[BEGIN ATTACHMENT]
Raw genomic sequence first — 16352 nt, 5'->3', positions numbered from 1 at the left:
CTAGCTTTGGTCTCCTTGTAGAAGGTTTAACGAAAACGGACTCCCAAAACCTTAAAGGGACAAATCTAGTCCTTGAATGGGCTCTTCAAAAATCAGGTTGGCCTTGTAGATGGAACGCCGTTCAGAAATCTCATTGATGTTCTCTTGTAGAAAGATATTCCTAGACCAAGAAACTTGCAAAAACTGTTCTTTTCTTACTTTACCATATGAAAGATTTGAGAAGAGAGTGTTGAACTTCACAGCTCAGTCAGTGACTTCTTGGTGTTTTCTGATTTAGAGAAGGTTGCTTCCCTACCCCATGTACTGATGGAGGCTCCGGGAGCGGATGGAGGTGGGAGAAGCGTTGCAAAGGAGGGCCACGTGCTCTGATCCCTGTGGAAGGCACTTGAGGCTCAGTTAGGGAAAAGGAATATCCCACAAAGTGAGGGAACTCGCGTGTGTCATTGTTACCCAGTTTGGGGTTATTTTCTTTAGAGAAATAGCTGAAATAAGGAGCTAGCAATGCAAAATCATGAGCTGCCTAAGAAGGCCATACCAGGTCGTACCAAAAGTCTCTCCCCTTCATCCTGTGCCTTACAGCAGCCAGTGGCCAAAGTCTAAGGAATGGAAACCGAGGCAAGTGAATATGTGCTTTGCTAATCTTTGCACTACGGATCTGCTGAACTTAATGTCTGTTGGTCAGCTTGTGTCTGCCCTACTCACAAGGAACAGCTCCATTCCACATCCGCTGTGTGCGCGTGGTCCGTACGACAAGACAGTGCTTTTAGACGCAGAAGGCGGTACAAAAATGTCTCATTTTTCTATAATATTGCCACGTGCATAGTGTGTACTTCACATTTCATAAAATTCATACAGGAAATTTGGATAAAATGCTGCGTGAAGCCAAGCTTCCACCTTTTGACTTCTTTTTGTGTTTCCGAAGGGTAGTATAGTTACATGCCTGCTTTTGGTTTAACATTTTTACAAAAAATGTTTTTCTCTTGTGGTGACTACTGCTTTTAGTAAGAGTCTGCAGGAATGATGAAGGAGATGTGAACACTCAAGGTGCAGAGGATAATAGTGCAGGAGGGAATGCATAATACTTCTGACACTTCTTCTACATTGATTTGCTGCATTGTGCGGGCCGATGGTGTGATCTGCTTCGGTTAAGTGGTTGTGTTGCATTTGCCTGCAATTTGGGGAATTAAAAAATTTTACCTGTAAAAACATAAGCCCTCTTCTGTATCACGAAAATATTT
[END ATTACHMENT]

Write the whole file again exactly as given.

Raw genomic sequence first — 16352 nt, 5'->3', positions numbered from 1 at the left:
CTAGCTTTGGTCTCCTTGTAGAAGGTTTAACGAAAACGGACTCCCAAAACCTTAAAGGGACAAATCTAGTCCTTGAATGGGCTCTTCAAAAATCAGGTTGGCCTTGTAGATGGAACGCCGTTCAGAAATCTCATTGATGTTCTCTTGTAGAAAGATATTCCTAGACCAAGAAACTTGCAAAAACTGTTCTTTTCTTACTTTACCATATGAAAGATTTGAGAAGAGAGTGTTGAACTTCACAGCTCAGTCAGTGACTTCTTGGTGTTTTCTGATTTAGAGAAGGTTGCTTCCCTACCCCATGTACTGATGGAGGCTCCGGGAGCGGATGGAGGTGGGAGAAGCGTTGCAAAGGAGGGCCACGTGCTCTGATCCCTGTGGAAGGCACTTGAGGCTCAGTTAGGGAAAAGGAATATCCCACAAAGTGAGGGAACTCGCGTGTGTCATTGTTACCCAGTTTGGGGTTATTTTCTTTAGAGAAATAGCTGAAATAAGGAGCTAGCAATGCAAAATCATGAGCTGCCTAAGAAGGCCATACCAGGTCGTACCAAAAGTCTCTCCCCTTCATCCTGTGCCTTACAGCAGCCAGTGGCCAAAGTCTAAGGAATGGAAACCGAGGCAAGTGAATATGTGCTTTGCTAATCTTTGCACTACGGATCTGCTGAACTTAATGTCTGTTGGTCAGCTTGTGTCTGCCCTACTCACAAGGAACAGCTCCATTCCACATCCGCTGTGTGCGCGTGGTCCGTACGACAAGACAGTGCTTTTAGACGCAGAAGGCGGTACAAAAATGTCTCATTTTTCTATAATATTGCCACGTGCATAGTGTGTACTTCACATTTCATAAAATTCATACAGGAAATTTGGATAAAATGCTGCGTGAAGCCAAGCTTCCACCTTTTGACTTCTTTTTGTGTTTCCGAAGGGTAGTATAGTTACATGCCTGCTTTTGGTTTAACATTTTTACAAAAAATGTTTTTCTCTTGTGGTGACTACTGCTTTTAGTAAGAGTCTGCAGGAATGATGAAGGAGATGTGAACACTCAAGGTGCAGAGGATAATAGTGCAGGAGGGAATGCATAATACTTCTGACACTTCTTCTACATTGATTTGCTGCATTGTGCGGGCCGATGGTGTGATCTGCTTCGGTTAAGTGGTTGTGTTGCATTTGCCTGCAATTTGGGGAATTAAAAAATTTTACCTGTAAAAACATAAGCCCTCTTCTGTATCACGAAAATATTT